The Man Who Talked to Apes (Part One)

When Richard Lynch Garner (more popularly known as R.L. Garner) announced his plan to travel to Africa to do scientific research, he quickly became the butt of numerous jokes and ridicule by scientists.  Not only did Garner lack any real scientific credentials, but the actual purpose of his research seemed downright bizarre.  Believing that many species of primates were intelligent in their own right, he announced his intention to learn the language spoken by monkeys.     That he managed to get a popular magazine to subsidize his expedition seems incredible enough, but his amazing career would make him a  minor celebrity status later in life (including a strange attempt to establish a new monarchy in Gabon).

Born and raised in Abingdon, Tennessee as part of a large, middle class family long before the outbreak of the Civil War, Garner showed little sign of the strange destiny that lay ahead of him.  Enlisting as a Confederate soldier at the age of fourteen, his military service record included several stints in prisoner-of-war camps.   After the end of the war, he managed to attend an academy for two years before eventually returning finding work as a schoolteacher.   220px-Garner_beim_Unterricht[1]

Despite his modest life, including a wife and son, R.L. Garner managed to keep up to date with many of the hot scientific debates going on at the time.   With the publication of Darwin's groundbreaking book On the Origin of Species in 1859,  evolutionary theories were all the rage.  Newspapers and magazines carried stories speculating aout primitive ape-men who might still be living in remote parts of the world.   Around this time, sideshow exhibits including Krao the Monkey Girl and Jo Jo the Dog-Faced Boy seemed to blur the line between humans and animals   even further.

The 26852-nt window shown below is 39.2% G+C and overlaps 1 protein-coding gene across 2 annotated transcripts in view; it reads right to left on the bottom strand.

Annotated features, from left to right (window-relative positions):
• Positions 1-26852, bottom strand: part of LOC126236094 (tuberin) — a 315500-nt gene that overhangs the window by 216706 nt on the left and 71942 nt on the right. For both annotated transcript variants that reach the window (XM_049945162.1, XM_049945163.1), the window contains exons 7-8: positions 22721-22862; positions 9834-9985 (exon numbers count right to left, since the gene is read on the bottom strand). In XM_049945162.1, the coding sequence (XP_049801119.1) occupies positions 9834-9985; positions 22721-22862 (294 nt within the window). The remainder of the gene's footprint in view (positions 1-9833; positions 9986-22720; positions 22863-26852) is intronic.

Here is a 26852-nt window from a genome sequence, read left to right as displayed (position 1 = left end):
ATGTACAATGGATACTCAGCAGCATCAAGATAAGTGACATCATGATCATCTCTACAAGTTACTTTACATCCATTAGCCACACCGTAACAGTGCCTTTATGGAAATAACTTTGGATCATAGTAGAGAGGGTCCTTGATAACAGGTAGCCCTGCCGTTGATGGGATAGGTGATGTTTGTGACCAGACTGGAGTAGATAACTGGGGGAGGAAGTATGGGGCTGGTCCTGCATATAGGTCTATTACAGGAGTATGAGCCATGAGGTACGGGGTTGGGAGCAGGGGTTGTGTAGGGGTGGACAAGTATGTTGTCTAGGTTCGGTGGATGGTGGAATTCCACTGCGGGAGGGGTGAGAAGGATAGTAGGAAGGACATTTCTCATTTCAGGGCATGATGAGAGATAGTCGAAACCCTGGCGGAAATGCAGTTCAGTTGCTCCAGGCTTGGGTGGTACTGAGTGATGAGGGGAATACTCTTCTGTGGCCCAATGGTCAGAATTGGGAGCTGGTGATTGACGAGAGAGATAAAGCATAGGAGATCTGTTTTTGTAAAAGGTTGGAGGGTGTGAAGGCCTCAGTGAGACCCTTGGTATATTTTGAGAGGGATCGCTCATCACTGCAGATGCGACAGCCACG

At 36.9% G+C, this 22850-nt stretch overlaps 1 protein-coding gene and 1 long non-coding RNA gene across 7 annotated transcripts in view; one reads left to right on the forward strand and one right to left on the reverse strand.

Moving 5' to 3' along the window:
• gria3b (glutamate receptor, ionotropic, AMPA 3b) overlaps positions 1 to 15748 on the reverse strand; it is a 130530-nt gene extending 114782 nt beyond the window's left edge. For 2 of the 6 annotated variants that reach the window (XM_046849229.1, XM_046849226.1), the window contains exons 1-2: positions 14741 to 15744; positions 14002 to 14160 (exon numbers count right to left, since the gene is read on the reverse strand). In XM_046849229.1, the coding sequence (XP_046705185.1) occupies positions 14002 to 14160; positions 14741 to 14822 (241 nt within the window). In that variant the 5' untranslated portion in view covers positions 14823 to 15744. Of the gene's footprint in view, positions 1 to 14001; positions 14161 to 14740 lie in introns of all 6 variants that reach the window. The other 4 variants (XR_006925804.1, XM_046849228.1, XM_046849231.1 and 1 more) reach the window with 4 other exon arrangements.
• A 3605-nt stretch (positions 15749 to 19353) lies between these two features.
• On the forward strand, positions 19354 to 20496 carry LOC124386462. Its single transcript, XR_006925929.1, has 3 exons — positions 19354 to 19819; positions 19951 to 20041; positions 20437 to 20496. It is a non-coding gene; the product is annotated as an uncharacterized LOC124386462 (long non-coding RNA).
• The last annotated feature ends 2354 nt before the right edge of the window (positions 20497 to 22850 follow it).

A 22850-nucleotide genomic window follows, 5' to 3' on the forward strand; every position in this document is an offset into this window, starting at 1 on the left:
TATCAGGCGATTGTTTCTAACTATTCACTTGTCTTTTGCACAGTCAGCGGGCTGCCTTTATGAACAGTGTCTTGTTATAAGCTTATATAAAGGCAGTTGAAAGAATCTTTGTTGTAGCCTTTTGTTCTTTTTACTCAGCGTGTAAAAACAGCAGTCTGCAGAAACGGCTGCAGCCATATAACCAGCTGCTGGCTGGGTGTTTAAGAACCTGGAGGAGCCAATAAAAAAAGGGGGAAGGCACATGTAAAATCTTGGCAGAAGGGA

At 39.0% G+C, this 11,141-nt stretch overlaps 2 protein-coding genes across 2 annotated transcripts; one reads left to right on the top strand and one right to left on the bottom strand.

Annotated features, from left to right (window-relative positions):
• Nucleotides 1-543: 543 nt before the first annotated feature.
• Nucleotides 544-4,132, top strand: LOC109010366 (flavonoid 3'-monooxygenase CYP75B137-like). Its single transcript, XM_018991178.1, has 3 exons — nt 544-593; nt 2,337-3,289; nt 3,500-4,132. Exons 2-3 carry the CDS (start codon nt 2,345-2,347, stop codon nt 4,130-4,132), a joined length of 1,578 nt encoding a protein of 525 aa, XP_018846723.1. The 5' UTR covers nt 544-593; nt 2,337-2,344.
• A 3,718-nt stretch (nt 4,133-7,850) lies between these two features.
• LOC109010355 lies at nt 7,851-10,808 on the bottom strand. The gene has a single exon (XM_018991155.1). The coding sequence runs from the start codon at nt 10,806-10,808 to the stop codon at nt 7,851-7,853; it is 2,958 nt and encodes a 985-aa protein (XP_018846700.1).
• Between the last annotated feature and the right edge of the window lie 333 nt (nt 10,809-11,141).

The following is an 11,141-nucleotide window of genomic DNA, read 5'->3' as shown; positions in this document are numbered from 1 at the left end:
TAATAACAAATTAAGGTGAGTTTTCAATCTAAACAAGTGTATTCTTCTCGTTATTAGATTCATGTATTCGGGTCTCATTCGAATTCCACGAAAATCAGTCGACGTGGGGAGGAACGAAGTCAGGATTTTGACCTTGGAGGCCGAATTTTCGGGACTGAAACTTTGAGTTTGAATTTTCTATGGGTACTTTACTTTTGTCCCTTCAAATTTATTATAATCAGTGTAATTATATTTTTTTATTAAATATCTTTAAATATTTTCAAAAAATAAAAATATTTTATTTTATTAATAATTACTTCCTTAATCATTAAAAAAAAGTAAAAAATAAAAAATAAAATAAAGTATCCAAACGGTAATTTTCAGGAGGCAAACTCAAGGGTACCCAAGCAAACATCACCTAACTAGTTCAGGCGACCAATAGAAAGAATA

As for Garner, he soon found himself inspired after seeing monkeys cavorting in their cages during a visit to a Cincinnati zoo in 1884.  Reading books by Darwin, Max Muller, Alfred Russel Wallace, and Thomas Huxley, he formulated the theory that monkeys, along with many other "dumb animals"  could have a language of their own.   Though frequently ridiculed whenever he tried to float this idea at the various scientific conferences he managed to attend, Garner became more convinced than ever that he was right.

With the timely development of Thomas Edison's wax cylinder phonograph, Garner realized that this new technology could be invaluable in proving his claims.   While pursuing his research, he managed to keep himself and his family fed by establishing himself as a freelance writer.  Not incidentally, he also used the power of the press to generate support for his ideas as well as to establish his "brand" as an intrepid researcher and explorer.   Which may have been what attracted the interest of Samuel McClure of McClure's Magazine.   

Though forgotten today, McClure's Magazine was a monthly periodical that became extremely popular for its muckraking style of journalism and original literary content.    It's hard to say exactly why Samuel McClure decided to sponsor Garner but the new publicity over his theories quickly made him an overnight sensation.  And not just for readers of McClure's Magazine.   McClure launched a marketing campaign that aggressively sold Garner's story to dozens of newspapers.   Suddenly, those bizarre theories didn't seem so bizarre.